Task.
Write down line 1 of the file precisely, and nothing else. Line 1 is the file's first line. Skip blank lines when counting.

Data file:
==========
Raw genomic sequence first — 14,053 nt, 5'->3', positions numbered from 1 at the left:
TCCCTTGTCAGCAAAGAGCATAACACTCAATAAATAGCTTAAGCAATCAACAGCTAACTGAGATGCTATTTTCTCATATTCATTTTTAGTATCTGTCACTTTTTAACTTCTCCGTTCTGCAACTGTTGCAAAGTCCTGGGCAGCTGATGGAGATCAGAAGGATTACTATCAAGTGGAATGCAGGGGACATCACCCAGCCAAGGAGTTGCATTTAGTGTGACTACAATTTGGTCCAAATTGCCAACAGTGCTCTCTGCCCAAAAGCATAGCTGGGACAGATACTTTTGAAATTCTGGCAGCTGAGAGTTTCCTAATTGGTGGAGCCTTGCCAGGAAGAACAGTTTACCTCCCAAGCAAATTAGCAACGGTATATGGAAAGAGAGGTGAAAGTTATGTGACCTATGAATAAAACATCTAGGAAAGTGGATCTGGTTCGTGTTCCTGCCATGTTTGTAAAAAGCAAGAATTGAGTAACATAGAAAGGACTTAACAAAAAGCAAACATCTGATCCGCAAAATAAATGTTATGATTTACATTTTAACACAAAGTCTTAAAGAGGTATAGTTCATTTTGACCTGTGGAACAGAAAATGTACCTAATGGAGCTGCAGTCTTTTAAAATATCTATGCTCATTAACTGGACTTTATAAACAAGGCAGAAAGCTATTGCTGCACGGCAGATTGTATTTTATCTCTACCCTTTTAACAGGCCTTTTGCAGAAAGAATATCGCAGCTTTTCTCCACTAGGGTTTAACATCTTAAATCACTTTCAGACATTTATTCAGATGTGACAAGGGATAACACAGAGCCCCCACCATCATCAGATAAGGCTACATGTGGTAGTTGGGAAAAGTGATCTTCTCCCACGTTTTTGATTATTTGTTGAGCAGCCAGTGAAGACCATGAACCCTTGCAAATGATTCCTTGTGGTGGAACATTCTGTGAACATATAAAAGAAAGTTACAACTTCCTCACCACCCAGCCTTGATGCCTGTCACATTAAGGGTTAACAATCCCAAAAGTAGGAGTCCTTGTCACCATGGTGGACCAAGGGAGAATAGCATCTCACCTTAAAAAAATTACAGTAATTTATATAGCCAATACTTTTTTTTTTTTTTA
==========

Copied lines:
Raw genomic sequence first — 14,053 nt, 5'->3', positions numbered from 1 at the left: